So far, this has been a drill weekend. Actually, what's kind of funny is in my previous unit we always called weekends with the army drill weekends, or just drill for short. However here they use the technical term, which is Battle Assembly. Strange is I've never heard it called that before I got to this unit. Of course, I also drilled with a Hospital so that might have something to do with it.
I may have mentioned that I love my unit. I'll continue to emphasize this. I have been told not to expect these guys to be perfect and that this is a unit with its fair share of problems like any military unit, and I've definitely had moments where I may have rubbed a few people the wrong way, but what I've discovered is here I feel like I have purpose, and that I'm needed. This is something that is really big for me, I have to feel like I'm there for a reason, and that may be one of the reasons why I didn't click with Preventive Medicine.
See, Preventive Medicine is a job where the soldier can be as busy or not busy as they want to be. As long as people aren't getting sick and everything is smooth and A-OK, they can disappear off the face of the earth with a random inspection here and there and the higher ups aren't going to be none the wiser. The problem is, I WANT to be busy. I WANT to have something to do. I want to have some kind of PURPOSE! That may have spawned some of my depression with the army over the years in that job field, because many a drill weekend was spent where we had NOTHING to do!
With this unit, there is always something. What's interesting is a lot of it is just things that soldiers in general should do anyway, just most soldiers deal with their regular jobs rather then the soldiering aspect, but Drills always have something to improve upon.
Well, the status is this. I'm officially in this unit, and have been since May. I have to Reenlist before I can go to school. I'm set to go to school in March. In Fort Benning. Between now and then, I just have to keep passing PT tests and work on marching and do ranges and soldiering tasks that all drill sergeants should be proficient at.
This weekend was a range weekend. We have connections with the city government and was able to finaggle the use of the Police Academy Range. Now, I didn't have to qualify, because I qualified in April and we have another range in November (and October for that matter). But what the heck, I was up for it anyway. So I was issued a weapon.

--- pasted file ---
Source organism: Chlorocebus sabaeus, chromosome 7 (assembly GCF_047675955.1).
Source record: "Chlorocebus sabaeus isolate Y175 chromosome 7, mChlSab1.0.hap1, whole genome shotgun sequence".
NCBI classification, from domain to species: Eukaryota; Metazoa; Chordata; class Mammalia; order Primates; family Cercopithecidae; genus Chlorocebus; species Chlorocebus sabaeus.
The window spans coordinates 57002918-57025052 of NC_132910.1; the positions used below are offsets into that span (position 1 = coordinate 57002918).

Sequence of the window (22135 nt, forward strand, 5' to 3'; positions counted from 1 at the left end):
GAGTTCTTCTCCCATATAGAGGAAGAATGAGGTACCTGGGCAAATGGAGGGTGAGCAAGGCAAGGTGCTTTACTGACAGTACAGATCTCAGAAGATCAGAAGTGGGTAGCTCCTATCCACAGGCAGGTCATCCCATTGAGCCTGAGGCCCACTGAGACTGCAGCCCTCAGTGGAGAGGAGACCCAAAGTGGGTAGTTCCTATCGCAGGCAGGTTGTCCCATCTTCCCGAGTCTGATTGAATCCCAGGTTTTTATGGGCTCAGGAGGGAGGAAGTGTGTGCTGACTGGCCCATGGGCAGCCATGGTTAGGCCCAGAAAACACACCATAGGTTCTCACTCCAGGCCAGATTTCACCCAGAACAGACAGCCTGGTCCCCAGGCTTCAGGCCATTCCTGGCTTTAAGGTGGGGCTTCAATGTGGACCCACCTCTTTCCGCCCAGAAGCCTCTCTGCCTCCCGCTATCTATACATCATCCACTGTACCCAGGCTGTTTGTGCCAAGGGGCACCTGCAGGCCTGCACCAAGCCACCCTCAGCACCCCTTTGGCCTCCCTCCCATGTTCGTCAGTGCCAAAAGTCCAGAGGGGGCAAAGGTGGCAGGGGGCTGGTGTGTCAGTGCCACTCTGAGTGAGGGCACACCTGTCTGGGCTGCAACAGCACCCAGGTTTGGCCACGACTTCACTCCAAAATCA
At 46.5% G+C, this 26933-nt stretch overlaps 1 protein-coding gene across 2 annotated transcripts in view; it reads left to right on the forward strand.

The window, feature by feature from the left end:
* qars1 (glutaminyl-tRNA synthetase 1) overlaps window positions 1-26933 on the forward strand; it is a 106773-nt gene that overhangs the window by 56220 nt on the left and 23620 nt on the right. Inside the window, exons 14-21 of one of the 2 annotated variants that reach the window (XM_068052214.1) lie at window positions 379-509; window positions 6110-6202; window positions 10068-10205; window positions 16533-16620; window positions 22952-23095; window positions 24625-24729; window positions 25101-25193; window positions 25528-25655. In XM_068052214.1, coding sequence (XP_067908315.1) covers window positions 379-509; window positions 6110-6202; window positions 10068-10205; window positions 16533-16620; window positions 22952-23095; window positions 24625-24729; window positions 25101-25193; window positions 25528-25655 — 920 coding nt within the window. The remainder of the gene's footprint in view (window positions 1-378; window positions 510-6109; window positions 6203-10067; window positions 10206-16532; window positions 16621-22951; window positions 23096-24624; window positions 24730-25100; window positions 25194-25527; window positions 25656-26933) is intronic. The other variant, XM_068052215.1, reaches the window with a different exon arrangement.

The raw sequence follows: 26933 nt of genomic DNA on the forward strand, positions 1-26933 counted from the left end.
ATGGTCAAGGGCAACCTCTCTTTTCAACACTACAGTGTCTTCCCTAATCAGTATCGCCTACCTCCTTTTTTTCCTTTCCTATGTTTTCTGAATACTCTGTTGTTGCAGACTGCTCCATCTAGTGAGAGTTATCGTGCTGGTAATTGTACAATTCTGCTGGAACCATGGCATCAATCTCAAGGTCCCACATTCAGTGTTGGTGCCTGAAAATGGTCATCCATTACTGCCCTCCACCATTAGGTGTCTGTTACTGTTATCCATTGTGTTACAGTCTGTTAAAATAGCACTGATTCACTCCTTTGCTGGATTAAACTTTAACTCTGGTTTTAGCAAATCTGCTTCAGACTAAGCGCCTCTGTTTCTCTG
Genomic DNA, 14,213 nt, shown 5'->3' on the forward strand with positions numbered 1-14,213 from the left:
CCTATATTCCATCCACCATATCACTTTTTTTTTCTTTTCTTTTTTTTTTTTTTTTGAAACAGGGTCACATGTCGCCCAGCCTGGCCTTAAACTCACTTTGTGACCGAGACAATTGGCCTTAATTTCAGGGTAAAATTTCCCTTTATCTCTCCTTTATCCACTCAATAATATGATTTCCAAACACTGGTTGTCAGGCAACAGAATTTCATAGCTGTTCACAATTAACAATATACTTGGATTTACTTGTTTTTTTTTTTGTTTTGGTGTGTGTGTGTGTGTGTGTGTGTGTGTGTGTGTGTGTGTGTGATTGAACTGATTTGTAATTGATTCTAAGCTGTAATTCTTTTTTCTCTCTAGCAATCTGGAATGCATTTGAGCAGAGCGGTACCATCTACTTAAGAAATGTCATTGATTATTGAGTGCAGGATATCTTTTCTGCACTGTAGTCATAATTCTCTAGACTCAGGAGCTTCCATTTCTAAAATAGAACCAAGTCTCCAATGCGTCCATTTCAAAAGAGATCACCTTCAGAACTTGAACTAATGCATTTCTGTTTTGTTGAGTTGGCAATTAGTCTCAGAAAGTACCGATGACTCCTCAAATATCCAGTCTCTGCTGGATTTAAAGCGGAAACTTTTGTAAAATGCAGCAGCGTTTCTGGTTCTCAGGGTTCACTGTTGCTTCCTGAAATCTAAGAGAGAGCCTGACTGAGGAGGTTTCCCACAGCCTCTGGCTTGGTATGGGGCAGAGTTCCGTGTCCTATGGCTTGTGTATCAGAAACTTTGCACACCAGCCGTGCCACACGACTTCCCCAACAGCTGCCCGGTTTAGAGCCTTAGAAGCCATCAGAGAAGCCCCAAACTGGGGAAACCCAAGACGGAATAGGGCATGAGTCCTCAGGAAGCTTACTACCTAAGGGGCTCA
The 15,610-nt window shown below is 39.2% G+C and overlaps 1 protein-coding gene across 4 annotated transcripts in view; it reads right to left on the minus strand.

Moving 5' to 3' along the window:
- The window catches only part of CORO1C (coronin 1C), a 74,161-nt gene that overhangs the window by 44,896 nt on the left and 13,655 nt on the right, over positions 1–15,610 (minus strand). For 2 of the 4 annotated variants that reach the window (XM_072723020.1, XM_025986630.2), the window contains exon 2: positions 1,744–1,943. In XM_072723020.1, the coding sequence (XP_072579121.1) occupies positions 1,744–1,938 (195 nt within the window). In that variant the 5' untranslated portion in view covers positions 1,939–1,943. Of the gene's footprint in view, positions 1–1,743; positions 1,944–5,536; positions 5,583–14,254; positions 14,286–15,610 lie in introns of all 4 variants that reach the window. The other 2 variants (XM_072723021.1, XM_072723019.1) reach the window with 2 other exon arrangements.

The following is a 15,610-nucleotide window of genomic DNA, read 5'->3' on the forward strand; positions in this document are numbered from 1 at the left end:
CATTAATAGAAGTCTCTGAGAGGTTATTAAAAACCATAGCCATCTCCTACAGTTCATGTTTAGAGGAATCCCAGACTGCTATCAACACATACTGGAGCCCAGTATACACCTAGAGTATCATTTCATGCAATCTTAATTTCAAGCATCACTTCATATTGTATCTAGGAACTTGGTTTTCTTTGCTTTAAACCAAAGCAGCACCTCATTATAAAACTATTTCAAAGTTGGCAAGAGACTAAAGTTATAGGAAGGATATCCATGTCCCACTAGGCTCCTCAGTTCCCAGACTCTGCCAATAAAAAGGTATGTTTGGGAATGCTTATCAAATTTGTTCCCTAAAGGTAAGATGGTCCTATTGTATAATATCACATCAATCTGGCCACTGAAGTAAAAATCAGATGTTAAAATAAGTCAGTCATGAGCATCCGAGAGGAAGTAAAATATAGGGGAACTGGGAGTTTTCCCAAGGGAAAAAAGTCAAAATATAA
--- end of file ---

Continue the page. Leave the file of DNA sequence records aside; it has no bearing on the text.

There was something wrong with said weapon. It would fire alright, but wouldn't discharge the spent round, so you had to pull the charging handle back every time you fired to eject the brass. Not the kind of weapon you would like to qualify on. So I took another weapon at random, zeroed it in 9 rounds, and qualified with that.
These were paper targets, so you have ten targets you have to hit four times each, unlike Pop Up Joe who comes up and down at random.
I kicked butt this weekend, and I would like to report that I also kicked butt in the prone Unsupported position, the position I'm usually cursed into failing when firing at these kinds of targets.
I fired 47 out of 40. And no, that is not a typo. After the second 20 rounds, I thought I had hit all the targets when I discovered I still had rounds and tried to figure out why this was so, and thought maybe I had miscounted. No, I just had an additional 10 rounds. One I missed for certain. My first 20 I got my usual 19 out of 20. So if you take integrity into account, and say that I had actually missed those two targets the first time I fired at them I still got 37 out of 40, which is kick-butt. I've never fired that well. However, chances are they will still count me as having 39 out of 40. Which is expert.
Which is freakin' the best I've ever done on a range before!
Maybe I can keep this up? I'm mostly pumped that I have the whole prone unsupported figured out. Now I have to get ready for a PT test tomorrow. More then!